University of Massachusetts Amherst

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Beastcam Attracts More National Media Attention

Beastcam

Last year scientists at UMass Amherst, led by biologist Duncan Irschick, created their Beastcam Array, a rapid-capture, field-portable tabletop system for making high-resolution, full-color 3D models of living organisms. Now Irschick’s team plans to use it in an ambitious effort to create 3D models of many living organisms, including those that face threat of extinction. Two undergraduates from the Mechanical and Industrial Engineering Department were instrumental in the creation of Beastcam, which has attracted national media attention since its inception. See recent media articles: ECN magazine, Phys.org, Laboratory Equipment, New Atlas, News Office release. See articles from early in 2016: Boston Globe, NBC News, 3ders.org, Phys.org, Gizmodo.com, Gizmodo India, News Office release, Deccan Herald [India], Gizmag, Business Standard, Digitaltrends.com, Yahoo.com.

Zachary Corriveau, a senior mechanical engineering major from Monson, Mass., who participated in the Beastcam research, says, “Our goal was to build a system that could be taken anywhere in the world.”

Kasey Smart, a former mechanical engineering student from Shrewsbury, Mass., also involved in the research, adds, “We realized that this technology represented an opportunity to create 3D models of a wide range of living organisms, which had never been done before.”

According to the UMass News Office, the Beastcam Array currently consists of 10 fixed arms, each of which can mount three G-16 Canon cameras for a 30-camera array. Small animals placed in the array’s center can be quickly and conveniently modeled in 3D by the cameras aided by software. Using this technology, Irschick and colleagues have created a new multimedia platform they call “Digital Life,” and have already created 3D models of sharks, scorpions, toads, and lizards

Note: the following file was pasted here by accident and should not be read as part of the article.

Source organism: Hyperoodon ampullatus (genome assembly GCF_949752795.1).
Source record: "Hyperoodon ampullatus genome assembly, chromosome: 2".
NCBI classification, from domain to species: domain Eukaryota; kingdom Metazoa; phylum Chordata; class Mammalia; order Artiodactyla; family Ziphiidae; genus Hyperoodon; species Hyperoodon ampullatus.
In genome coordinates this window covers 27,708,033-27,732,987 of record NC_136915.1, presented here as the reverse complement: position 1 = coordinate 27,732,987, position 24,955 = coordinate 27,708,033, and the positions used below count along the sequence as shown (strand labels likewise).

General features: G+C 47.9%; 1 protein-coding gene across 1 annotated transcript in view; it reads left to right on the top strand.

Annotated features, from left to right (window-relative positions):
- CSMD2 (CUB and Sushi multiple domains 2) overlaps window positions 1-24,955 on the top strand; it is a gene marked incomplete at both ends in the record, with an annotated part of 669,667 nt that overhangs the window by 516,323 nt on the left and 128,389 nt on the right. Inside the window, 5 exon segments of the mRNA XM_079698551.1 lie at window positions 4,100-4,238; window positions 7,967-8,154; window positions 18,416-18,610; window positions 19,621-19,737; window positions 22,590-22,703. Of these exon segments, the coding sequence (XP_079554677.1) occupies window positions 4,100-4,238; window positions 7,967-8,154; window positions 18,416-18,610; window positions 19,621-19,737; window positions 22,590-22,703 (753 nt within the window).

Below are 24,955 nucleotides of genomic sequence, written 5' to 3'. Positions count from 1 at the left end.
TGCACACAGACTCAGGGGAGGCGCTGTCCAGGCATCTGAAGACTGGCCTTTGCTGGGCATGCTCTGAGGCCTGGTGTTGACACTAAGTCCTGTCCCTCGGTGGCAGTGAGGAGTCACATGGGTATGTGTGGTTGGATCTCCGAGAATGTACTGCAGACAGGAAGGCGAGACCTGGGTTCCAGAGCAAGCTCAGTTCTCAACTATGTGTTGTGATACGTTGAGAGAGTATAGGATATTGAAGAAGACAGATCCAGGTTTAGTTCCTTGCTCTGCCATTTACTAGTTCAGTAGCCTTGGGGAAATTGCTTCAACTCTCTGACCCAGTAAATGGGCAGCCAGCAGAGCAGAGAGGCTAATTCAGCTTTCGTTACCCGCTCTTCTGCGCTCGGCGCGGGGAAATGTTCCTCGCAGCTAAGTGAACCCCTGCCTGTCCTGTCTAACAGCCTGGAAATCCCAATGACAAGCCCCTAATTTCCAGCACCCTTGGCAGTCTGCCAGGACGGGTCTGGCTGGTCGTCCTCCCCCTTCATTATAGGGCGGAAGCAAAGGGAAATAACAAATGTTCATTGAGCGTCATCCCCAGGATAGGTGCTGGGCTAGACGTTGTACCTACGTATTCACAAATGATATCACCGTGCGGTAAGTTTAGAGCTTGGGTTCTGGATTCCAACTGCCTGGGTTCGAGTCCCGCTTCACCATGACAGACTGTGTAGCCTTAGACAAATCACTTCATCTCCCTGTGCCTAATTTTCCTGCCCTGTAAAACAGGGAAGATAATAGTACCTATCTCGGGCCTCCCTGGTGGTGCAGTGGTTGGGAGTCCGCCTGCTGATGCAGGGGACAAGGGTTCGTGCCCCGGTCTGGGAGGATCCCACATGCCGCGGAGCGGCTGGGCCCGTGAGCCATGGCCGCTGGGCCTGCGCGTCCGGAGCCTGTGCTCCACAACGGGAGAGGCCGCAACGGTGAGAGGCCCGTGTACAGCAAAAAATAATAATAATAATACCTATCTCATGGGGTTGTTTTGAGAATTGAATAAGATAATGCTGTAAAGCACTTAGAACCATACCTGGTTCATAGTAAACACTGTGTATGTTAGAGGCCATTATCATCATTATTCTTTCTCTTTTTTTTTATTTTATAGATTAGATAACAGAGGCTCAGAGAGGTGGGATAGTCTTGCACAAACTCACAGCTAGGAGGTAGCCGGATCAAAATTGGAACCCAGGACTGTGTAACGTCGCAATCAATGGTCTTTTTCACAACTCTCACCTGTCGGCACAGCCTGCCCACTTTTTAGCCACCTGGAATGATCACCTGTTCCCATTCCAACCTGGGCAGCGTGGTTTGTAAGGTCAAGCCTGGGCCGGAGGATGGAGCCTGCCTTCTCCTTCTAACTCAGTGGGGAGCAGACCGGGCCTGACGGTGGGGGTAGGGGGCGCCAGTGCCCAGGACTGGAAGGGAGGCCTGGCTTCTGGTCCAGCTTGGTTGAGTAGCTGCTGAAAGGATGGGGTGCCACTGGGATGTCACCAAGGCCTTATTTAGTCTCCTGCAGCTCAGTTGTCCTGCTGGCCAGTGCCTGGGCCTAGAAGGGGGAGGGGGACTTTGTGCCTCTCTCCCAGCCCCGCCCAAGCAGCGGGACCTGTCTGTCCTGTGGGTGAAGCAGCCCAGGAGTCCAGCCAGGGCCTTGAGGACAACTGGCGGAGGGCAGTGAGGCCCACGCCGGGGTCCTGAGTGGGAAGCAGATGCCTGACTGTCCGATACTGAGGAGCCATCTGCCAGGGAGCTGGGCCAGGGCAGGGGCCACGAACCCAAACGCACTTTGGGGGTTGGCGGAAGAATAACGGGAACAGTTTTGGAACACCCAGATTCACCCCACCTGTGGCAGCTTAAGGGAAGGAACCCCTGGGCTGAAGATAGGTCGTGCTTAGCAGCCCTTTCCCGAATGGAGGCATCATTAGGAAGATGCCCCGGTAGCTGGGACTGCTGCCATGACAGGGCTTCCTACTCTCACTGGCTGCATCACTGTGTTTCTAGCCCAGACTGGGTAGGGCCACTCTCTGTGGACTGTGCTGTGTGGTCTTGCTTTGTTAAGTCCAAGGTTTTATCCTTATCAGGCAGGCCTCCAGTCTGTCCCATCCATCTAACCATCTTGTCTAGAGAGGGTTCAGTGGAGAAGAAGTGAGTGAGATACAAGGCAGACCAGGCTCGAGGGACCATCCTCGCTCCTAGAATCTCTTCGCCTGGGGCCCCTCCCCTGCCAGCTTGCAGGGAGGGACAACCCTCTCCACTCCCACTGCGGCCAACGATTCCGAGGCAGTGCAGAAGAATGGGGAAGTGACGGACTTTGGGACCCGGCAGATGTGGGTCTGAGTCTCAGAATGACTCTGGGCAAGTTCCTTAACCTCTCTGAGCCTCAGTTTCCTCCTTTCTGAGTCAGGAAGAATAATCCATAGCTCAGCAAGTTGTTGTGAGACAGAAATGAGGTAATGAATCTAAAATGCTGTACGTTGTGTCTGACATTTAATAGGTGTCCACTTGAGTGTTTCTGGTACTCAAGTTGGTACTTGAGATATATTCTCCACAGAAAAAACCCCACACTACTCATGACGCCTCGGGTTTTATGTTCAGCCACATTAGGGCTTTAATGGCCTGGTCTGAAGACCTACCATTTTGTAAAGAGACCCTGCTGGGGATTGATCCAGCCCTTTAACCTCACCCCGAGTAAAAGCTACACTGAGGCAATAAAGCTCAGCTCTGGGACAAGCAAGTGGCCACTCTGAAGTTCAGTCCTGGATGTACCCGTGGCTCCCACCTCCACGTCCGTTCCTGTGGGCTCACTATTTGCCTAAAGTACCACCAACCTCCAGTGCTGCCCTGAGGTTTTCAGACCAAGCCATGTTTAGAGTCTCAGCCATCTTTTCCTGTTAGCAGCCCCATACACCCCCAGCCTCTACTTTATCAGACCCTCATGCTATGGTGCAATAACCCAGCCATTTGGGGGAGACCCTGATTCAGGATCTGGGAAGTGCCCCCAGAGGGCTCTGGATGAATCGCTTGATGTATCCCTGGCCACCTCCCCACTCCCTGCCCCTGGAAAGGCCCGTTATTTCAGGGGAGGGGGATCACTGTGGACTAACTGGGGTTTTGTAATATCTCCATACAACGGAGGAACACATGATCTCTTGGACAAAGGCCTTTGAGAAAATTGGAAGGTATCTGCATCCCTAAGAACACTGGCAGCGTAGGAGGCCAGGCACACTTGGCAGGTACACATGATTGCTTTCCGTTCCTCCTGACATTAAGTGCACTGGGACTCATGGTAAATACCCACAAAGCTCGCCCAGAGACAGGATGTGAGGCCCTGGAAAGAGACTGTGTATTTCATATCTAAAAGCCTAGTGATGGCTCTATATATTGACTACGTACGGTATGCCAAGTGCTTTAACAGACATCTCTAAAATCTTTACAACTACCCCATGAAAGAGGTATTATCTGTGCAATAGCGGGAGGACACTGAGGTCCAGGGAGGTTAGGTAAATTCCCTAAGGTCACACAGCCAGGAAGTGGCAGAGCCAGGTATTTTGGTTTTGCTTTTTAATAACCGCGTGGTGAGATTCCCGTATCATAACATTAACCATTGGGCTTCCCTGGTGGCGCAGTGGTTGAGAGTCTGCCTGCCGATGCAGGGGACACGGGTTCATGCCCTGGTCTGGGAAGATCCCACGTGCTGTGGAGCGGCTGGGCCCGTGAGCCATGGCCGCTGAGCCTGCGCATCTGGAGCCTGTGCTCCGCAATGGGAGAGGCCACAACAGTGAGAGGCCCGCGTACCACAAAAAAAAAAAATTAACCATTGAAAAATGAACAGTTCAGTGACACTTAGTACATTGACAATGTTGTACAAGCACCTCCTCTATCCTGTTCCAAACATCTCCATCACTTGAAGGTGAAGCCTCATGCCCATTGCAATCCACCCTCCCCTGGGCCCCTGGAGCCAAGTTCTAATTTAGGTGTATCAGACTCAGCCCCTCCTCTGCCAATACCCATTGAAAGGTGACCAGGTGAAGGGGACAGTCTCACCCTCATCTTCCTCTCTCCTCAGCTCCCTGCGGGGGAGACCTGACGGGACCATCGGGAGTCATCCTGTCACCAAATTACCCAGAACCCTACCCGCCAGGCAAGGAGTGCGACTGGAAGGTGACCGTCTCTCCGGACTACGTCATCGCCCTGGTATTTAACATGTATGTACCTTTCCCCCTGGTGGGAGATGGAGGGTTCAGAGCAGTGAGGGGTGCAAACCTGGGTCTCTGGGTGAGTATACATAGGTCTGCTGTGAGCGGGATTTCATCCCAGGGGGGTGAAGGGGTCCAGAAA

In coming months, they hope to use the Beastcam Array, funded in part by the National Science Foundation and developed at UMass Amherst’s Center for Evolutionary Materials, to create 3D models of two groups facing significant survival threats: frogs and sea turtles.

The Beastcam Array has advanced the state of the art, Irschick says. It captures high-resolution images and, with off-the-shelf software, can create 3D models of small animals. It can be scaled to smaller or larger sizes to scan a wide range of organisms.

Irschick says the team initially created the technology to create 3D models of Philippine skink lizards and similar animals, but they quickly realized the technology’s broader value.

“Live animals are hard to get 3D models of because they can be twitchy,” said Irschick, who studies functional morphology, or the relationship between the shape and function of an organism. “What the Beastcam does is allow us to create 3D models very rapidly.”

Smart said last January that “One of the advantages to our system is that cameras and mounting arms can be easily added and subtracted to customize it for many different uses and at different scales.” (November 2016)